A severe thunderstorm may have been raging outside Chaifetz Arena last night, but within its walls, the Arcade Fire was busy whipping up a different type of shower.
On April 27, 2014, the gazillion-piece band from Montreal made it rain at least five times during its first St. Louis show since 2011. There was no water or dollar bills to be found, though -- this downpour was all confetti. Three bursts during opening song "Here Comes the Night Time," an explosion during "Normal Person" and a blowout during "Reflektor" set up and maintained a party atmosphere that encouraged nonstop reveling, and fans happily complied.
But the deluge of showboating occasionally made us want to hide under the pink umbrella we'd brought in with us.
To be sure, the Arcade Fire put on a very visual, memorable affair. The band did an excellent job of incorporating the themes of its October album, Reflektor, into its stage show, showcasing mirrors on the piano, in members' hands and above the stage. There also were two sets of video screens on either side of the stage divided into four parts, forming honeycomb diamonds that echoed the album's poster and graffiti art.
The interesting visuals carried over into band members' attire and dance moves. Vocalist/guitarist Win Butler wore a suit that was inspired by a black-and-white cow; several musicians sported jackets with glow-in-the-dark patterns; and vocalist/multi-instrumentalist Régine Chassagne sort of did the Robot, shaking her neon pink fringed wristlets as she danced.
But something about the evening didn't sit well with us. Perhaps it was the mishmash of dress codes that Arcade Fire had suggested fans adhere to (formal wear plus costumes plus fox masks?). Perhaps it was the parade of people in giant bobblehead masks of AF members, Barack Obama and Pope Francis. Perhaps it was the folks in skeleton suits who filmed the band on the main stage before dancing behind Chassagne on a landing near the soundboard toward the back of the arena floor. Perhaps it was how seriously Arcade Fire was taking all of this.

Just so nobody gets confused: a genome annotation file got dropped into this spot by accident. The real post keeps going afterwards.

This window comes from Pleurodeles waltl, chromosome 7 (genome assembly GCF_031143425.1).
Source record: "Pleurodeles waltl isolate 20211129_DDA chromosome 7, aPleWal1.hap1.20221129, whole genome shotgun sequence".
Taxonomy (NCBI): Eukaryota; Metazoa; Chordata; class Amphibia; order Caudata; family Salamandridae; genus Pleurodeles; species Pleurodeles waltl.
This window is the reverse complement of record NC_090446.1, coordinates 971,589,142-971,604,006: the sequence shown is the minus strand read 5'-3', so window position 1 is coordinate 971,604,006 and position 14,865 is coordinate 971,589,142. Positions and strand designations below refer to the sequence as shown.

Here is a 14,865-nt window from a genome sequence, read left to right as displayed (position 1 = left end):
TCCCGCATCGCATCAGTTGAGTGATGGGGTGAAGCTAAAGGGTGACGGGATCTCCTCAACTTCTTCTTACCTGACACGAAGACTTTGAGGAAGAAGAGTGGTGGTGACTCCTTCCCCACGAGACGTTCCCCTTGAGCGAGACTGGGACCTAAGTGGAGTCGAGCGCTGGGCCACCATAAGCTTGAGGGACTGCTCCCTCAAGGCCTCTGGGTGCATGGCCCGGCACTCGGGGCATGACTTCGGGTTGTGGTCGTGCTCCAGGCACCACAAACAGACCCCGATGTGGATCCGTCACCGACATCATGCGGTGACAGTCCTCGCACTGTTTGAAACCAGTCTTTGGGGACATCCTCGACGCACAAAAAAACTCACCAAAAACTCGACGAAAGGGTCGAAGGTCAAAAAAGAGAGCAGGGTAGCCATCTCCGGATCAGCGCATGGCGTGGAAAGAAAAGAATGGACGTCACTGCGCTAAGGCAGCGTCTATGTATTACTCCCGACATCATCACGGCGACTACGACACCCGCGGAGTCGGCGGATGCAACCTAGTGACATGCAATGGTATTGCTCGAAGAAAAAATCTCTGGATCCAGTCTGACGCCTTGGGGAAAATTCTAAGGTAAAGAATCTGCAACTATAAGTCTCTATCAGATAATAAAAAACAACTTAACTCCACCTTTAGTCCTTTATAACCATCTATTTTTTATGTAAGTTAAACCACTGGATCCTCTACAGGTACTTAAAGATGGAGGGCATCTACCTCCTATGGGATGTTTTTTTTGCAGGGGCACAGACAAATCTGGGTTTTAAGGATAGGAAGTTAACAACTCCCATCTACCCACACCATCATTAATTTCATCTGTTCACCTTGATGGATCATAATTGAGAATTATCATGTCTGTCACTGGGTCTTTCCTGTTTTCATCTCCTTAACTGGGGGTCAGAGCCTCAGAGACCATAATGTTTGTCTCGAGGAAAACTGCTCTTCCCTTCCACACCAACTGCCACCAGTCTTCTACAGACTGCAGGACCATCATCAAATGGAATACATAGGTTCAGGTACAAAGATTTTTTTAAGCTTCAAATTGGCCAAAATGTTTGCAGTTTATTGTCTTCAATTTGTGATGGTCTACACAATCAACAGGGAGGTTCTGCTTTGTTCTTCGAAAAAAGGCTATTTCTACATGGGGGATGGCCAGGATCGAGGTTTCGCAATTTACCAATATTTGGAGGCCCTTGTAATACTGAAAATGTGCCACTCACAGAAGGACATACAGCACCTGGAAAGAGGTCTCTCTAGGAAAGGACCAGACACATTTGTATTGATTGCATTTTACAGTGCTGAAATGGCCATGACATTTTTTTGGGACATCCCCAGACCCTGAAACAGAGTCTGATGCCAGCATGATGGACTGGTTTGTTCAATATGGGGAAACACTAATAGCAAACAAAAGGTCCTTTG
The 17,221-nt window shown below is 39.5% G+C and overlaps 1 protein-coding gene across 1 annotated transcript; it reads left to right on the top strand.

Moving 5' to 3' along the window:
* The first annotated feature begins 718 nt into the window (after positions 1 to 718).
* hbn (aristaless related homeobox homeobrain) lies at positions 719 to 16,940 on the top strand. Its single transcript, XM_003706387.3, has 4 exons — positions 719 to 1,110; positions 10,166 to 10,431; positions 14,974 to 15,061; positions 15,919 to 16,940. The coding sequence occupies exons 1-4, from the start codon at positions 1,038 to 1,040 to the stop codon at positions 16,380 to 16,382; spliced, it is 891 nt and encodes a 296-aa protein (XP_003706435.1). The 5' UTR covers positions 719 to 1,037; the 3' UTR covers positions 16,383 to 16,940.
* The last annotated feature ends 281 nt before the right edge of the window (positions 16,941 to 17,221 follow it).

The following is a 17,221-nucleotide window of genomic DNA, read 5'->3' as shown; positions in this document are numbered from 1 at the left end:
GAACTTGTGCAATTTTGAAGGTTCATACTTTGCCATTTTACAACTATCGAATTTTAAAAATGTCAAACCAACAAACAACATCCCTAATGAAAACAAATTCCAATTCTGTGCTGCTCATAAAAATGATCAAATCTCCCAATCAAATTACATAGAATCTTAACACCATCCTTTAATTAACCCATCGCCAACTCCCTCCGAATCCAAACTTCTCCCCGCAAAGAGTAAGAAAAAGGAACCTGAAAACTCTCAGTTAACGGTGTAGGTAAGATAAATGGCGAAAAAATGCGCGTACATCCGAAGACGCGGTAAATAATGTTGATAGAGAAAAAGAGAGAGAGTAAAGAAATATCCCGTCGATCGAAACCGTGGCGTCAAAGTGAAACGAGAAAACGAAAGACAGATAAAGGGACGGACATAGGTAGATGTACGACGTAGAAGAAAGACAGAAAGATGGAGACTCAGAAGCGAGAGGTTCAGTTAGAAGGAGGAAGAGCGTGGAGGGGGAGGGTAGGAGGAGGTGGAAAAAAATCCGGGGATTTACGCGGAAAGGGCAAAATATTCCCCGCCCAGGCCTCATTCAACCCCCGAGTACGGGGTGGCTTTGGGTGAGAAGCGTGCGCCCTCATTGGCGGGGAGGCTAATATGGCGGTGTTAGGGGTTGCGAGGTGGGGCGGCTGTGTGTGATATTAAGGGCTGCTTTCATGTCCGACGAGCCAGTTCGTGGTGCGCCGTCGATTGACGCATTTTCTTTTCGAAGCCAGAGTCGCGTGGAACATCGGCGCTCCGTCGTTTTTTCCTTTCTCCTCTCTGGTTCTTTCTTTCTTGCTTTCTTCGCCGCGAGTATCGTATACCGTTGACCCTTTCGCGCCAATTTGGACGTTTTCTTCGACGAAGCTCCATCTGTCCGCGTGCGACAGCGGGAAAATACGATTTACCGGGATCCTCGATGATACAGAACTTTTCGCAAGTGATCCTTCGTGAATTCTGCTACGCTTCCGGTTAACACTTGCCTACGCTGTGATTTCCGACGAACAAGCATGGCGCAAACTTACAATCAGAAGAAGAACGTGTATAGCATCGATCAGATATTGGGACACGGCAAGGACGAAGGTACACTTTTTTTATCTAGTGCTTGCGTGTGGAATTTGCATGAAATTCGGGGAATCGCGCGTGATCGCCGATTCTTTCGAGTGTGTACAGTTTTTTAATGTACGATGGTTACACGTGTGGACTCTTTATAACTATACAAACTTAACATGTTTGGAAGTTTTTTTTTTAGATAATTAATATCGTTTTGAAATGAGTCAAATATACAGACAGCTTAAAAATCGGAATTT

Perhaps it was just that none of this fit together in a way that made the event cohesive. All of it instead rendered the band's interesting, layered music as secondary -- even forgettable -- to the spectacle, which was a shame.
Or perhaps we're just old.
No doubt, the Arcade Fire certainly put on one hell of a carnival for its 5,000-odd fans in Chaifetz: It was a discotheque and frat party rolled into one, which is not necessarily a bad thing. But the monsoon of pageantry that overtook the music left us feeling all wet.
Edited to add: We didn't hate the show; the visuals really were spectacular, and we love a good party. But those elements -- the bobbleheads, the skeletons, the mirrors, the lighting, the weird reflektor man, the self satisfaction emanating from certain band members -- were rather disconnected from each other, even within the light context of a Haitian "Kanaval." The sheer epicness that the visuals tried so hard to achieve jarred our attention away from the music. As we've seen during recent Nine Inch Nails and Taylor Swift tours, even the most obnoxious visual elements will work when there's a common thread among them and when they match the tone and heart of the music. Unfortunately, Arcade Fire's spectacle felt so random that the band's interesting songs took a backseat, becoming almost a non-factor. And with Arcade Fire's near-insistence of a dress code from the moment tickets went on sale, the band obviously was putting the extravaganza first.
Continue to page two for our notes and the setlist.
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